To the editor,

May is a month of celebration for high school and college graduates, parents, families and those simply glad that school will soon be out for the summer. However, it is also a month to remember that underage alcohol consumption is not acceptable. It is illegal, unsafe, and unhealthy for anyone under the age of 21 to drink alcohol. Alcohol is a leading cause of teenage death and has the potential to cause brain damage and to create patterns of addiction in the developing neurological system which can last a lifetime.

Underage alcohol consumption is a serious problem that too often leads to harmful consequences for youth as well as their families. Parents and other adults can protect themselves and their teens by being informed, vigilant and by setting rules and standards for the use of alcohol.

The facts are that parents or other adults who give alcohol to their teen’s friends under any circumstances, even in their own homes, are breaking the law. It is a Class A misdemeanor, punishable by a fine up to $4000, confinement in jail for up to a year, or both. The violator will also have his or her driver’s license automatically suspended for 180 days.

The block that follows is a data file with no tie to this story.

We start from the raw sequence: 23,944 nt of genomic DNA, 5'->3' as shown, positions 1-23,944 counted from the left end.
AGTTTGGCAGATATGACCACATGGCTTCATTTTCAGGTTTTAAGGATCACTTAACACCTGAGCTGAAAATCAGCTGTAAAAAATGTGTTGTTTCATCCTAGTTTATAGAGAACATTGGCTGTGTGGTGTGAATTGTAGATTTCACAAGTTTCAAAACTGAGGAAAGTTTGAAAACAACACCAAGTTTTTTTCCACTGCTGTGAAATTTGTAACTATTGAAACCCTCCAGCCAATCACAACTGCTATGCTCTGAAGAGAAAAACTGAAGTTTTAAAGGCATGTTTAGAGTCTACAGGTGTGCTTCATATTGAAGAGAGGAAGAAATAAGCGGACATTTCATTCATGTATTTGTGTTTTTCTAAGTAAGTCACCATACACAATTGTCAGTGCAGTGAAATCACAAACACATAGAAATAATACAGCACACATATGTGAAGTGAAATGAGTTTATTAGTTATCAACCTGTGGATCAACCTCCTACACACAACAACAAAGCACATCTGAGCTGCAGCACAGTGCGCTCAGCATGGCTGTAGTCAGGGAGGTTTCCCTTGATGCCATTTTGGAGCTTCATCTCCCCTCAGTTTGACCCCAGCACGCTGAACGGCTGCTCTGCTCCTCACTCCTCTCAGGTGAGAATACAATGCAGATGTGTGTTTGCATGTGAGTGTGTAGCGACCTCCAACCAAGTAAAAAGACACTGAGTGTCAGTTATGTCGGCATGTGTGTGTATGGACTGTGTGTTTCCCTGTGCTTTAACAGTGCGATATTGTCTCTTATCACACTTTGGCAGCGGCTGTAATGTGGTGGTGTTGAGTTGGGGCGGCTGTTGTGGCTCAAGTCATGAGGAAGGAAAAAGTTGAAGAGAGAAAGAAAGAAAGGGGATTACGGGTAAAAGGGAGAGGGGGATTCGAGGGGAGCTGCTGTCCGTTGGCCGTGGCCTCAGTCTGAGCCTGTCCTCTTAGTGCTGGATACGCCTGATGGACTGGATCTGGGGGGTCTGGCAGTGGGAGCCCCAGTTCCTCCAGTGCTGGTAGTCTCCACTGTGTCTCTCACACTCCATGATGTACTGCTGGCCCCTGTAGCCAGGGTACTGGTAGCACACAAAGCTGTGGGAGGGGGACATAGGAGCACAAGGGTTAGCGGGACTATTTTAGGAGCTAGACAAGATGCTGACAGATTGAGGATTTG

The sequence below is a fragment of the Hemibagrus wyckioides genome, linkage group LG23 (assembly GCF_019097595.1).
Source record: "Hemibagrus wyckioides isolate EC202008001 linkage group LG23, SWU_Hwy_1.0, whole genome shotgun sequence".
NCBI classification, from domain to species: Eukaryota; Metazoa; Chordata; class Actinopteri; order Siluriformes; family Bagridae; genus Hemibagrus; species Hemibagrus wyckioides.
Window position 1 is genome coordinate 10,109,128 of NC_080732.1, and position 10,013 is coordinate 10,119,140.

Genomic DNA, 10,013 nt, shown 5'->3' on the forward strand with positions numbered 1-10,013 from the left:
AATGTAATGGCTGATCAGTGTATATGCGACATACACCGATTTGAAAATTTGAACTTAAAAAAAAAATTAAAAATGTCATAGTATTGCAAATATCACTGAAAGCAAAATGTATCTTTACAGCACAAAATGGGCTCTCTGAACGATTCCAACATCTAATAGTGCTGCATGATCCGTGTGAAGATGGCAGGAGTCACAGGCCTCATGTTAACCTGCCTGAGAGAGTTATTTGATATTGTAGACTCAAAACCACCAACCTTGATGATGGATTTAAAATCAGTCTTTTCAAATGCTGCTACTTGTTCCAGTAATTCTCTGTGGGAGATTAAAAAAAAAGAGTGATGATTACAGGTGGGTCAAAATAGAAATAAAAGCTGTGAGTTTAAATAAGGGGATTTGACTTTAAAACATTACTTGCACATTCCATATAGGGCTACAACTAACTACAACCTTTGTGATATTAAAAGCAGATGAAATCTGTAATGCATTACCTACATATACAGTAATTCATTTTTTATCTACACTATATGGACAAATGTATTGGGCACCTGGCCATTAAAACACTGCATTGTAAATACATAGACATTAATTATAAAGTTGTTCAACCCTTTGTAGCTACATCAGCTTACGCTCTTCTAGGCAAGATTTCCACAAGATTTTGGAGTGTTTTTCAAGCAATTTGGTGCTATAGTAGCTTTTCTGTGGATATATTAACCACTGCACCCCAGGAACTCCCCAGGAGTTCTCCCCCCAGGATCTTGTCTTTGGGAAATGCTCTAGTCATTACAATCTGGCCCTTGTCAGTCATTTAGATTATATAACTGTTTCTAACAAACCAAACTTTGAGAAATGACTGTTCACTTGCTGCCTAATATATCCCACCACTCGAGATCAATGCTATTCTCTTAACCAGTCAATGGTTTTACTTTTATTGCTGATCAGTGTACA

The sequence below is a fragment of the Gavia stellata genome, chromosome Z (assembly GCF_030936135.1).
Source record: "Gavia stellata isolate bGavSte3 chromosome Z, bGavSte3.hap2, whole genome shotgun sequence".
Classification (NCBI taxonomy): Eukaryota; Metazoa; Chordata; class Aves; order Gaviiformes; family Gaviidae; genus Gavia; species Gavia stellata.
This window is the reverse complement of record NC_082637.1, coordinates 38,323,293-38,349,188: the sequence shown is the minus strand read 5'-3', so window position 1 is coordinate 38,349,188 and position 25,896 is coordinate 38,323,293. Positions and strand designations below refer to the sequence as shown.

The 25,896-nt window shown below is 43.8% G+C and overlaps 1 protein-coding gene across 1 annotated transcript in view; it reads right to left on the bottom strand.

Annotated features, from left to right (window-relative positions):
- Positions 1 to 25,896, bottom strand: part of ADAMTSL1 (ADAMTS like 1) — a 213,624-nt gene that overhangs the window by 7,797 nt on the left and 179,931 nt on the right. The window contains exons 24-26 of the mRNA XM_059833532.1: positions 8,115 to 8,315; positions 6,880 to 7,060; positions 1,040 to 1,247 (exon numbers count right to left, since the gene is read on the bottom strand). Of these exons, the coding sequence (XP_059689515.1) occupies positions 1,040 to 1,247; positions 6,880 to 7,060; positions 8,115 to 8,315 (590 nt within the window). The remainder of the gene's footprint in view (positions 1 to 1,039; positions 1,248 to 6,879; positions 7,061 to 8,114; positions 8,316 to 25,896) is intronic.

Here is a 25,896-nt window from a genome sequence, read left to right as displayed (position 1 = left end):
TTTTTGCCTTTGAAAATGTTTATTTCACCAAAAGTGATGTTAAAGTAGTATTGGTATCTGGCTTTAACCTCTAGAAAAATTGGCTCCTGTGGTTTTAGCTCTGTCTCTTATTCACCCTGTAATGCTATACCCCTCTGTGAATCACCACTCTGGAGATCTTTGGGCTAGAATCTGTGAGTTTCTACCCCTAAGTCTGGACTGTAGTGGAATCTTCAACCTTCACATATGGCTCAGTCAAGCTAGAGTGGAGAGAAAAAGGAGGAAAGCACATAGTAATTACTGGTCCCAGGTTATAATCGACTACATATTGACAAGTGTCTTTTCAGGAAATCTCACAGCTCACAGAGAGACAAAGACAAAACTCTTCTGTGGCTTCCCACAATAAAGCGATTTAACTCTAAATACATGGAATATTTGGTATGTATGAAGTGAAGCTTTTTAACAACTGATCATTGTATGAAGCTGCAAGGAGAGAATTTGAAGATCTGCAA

Adults can be sued if they provide alcohol to anyone under 21 and they in turn hurt someone, hurt themselves or damage property. It is also illegal to knowingly allow a minor to have or bring alcohol into your home or onto your property. This can result in prosecution and everything associated with such a violation can be confiscated, including personal property

There are many ways to host safe and alcohol free parties for graduation and summer events:

Refuse to supply alcohol or allow drinking on your property.

Create an invitation list and do not e-mail invitations to avoid “open parties”.

Be at home during the party.

Limit access to a certain area of the house/property.

Provide plenty of food, non-alcoholic beverages, music, games or movies.

Secure all forms of alcohol, firearms and prescription drugs in a safe place.

Inform attendees that if they leave, they cannot come back.

Set a start and end time for the party.

According to a recent national survey by the National Center on Addiction and Substance Abuse at Columbia University, by age 17, nearly half (46 percent) of teens have been to parties where teens were drinking alcohol, smoking pot, or using cocaine, Ecstasy or prescription drugs while parents were present. So, let’s take a stand by hosting safe parties and by talking with other parents about doing the same. Our children are worth the effort and the quotation that “Parents Who Host, Lose The Most” is valid.


Linda Dane,

STAR Council Erath County Community Coalition